At a recent cabinet meeting, French Finance Minister Bruno Le Maire introduced a Digital Services Tax hitting almost exclusively American tech companies. The new tax will be imposed retroactively to January 1, 2019, and will likely start a wave of digital taxation all over Europe.
This new tax poses unprecedented dangers to tax competition, tech-fostered innovation, and European and worldwide economic growth. The new levy represents a dramatic and irreversible shift for the international tax system and damages the transatlantic relationship and will likely lead to a spiral of retaliation.
The French government will apply the tax to companies that have global revenues of over 750 million Euro ($848 million), and French revenue over 25 million Euro ($28 million) and expects to bring in over 500 million Euro new revenue in 2019, going up to over 650 million Euro by 2022.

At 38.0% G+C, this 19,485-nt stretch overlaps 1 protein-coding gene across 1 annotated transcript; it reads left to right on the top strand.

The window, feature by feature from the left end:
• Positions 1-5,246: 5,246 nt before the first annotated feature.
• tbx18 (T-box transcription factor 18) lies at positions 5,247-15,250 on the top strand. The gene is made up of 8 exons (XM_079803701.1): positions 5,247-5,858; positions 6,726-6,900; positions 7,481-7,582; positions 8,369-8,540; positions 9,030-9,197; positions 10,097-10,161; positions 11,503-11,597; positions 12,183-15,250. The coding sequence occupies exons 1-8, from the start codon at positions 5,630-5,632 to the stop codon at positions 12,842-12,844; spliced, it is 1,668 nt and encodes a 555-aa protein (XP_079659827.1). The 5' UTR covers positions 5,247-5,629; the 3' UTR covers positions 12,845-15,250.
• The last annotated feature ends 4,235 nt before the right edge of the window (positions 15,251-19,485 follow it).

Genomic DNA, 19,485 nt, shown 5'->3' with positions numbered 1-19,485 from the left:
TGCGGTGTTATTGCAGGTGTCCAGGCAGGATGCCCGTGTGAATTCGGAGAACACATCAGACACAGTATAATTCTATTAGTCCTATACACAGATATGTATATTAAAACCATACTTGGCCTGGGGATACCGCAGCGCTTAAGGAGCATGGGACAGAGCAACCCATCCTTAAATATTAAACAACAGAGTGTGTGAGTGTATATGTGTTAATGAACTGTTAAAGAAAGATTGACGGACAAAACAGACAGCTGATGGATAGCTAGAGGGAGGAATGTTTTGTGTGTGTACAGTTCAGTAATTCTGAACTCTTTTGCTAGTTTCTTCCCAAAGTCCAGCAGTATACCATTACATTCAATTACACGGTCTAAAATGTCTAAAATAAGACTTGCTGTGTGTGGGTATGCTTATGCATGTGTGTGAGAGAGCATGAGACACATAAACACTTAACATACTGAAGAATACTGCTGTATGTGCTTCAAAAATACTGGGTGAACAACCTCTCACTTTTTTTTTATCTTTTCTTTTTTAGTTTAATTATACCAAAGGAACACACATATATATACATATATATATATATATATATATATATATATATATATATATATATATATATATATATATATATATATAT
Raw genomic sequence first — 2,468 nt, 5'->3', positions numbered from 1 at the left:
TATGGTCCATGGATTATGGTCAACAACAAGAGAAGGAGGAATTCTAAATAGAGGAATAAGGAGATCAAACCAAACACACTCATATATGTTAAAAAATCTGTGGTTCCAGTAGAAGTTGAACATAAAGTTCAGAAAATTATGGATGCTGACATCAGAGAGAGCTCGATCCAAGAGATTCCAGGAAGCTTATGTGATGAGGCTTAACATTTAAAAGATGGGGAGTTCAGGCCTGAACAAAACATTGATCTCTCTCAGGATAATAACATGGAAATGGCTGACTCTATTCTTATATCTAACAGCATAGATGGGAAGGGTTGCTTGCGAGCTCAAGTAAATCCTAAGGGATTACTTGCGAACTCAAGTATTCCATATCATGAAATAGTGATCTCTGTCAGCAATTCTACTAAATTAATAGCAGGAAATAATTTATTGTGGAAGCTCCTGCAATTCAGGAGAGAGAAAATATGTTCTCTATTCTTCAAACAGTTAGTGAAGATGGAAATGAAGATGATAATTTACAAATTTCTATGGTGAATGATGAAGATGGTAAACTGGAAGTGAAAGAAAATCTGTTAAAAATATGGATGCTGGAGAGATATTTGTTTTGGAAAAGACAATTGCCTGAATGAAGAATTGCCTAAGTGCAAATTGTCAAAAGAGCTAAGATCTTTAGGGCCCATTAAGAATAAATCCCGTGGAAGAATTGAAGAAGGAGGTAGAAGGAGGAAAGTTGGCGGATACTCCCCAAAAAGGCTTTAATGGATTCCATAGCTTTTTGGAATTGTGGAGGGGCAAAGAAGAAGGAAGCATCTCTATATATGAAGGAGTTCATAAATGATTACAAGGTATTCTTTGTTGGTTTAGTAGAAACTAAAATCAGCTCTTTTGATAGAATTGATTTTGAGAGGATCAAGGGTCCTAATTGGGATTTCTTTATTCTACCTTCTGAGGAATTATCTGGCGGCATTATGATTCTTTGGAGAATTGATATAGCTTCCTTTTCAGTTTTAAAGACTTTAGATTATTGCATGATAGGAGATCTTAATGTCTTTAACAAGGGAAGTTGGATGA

Bruno Le Maire claimed, that „this is about justice, these giants use your personal data and make a significant profit from it, without paying their fair share of tax.” A recent study by ECIPE, the European Centre for International Political Economy in Brussels shows that American digital companies actually often pay more in taxes than non-digital EU based companies.
The sole reason for the French government to impose this tax is not tax fairness, but an easy way to exploit the tech industry which is non-existent in France.
This tax will result in double taxation, less innovation, negative economic growth, add fuel to an already ongoing trade war and will lead to higher costs for French businesses and price hikes for French consumers.